RIP GeoCities: what the internet looked liked before the internet was cool

Date
24 August 2015
Reading Time
2 minute read

Remember when the internet was just for geeks and gamers and the sort of people who fell in love with pneumatic virtual reality babes? Before it was all “millennials” and super-styled pictures of dinner, it was a bright, flashy cornucopia of fucked-up alien heads and planets and stuff like rooms. Some of it looked a bit like how I imagine the inside of the heads of the sort of women who collect crystals and visi laylines look like. That WTF level of weirdness was in no small part thanks to GeoCities, a web-hosting service that made it possible for people to build their own home pages.

One man named Cameron Askin is rather nostalgic for those good old days of the world wide web, when “during the 90s, users from all over the world created personalised corners of the internet,” as he puts it. GeoCities started in 1994 and breathed its last glitchy breath in 2009 when the US service shut down, by which time there were over 38 million GeoCities pages.

So what do you do? Well, Cameron has painstakingly created a hilarious animated website collage Cameron’s World, drawing together the peculiar and familiar iconography that made the internet what it once was. “In an age where we interact primarily with branded and marketed web content, Cameron’s World is a tribute to the lost days of unrefined self-expression on the Internet. This project recalls the visual aesthetics from an era when it was expected that personal spaces would always be under construction.”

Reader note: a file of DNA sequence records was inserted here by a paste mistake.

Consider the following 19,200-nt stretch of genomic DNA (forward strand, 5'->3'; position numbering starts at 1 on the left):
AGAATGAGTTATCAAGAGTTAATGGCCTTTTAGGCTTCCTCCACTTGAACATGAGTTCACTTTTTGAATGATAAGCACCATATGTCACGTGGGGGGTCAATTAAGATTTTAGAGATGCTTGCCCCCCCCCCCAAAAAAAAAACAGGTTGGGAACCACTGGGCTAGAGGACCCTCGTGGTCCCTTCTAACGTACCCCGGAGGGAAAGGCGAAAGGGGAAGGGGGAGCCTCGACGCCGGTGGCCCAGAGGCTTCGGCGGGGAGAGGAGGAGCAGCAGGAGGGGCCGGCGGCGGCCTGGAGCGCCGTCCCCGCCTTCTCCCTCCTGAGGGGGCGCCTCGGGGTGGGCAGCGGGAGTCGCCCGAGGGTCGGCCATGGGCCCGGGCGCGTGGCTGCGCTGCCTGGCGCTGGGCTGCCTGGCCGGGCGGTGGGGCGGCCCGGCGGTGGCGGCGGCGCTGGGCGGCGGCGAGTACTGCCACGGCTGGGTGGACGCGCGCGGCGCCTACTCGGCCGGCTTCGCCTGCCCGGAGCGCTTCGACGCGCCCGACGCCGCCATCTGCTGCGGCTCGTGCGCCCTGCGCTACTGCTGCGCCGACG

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Cameron Askin: Cameron’s World

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Cameron Askin: Cameron’s World

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Cameron Askin: Cameron’s World

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Cameron Askin: Cameron’s World

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Cameron Askin: Cameron’s World

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Cameron Askin: Cameron’s World

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About the Author

Emily Gosling

Emily joined It’s Nice That as Online Editor in the summer of 2014 after four years at Design Week. She is particularly interested in graphic design, branding and music. After working It's Nice That as both Online Editor and Deputy Editor, Emily left the company in 2016.

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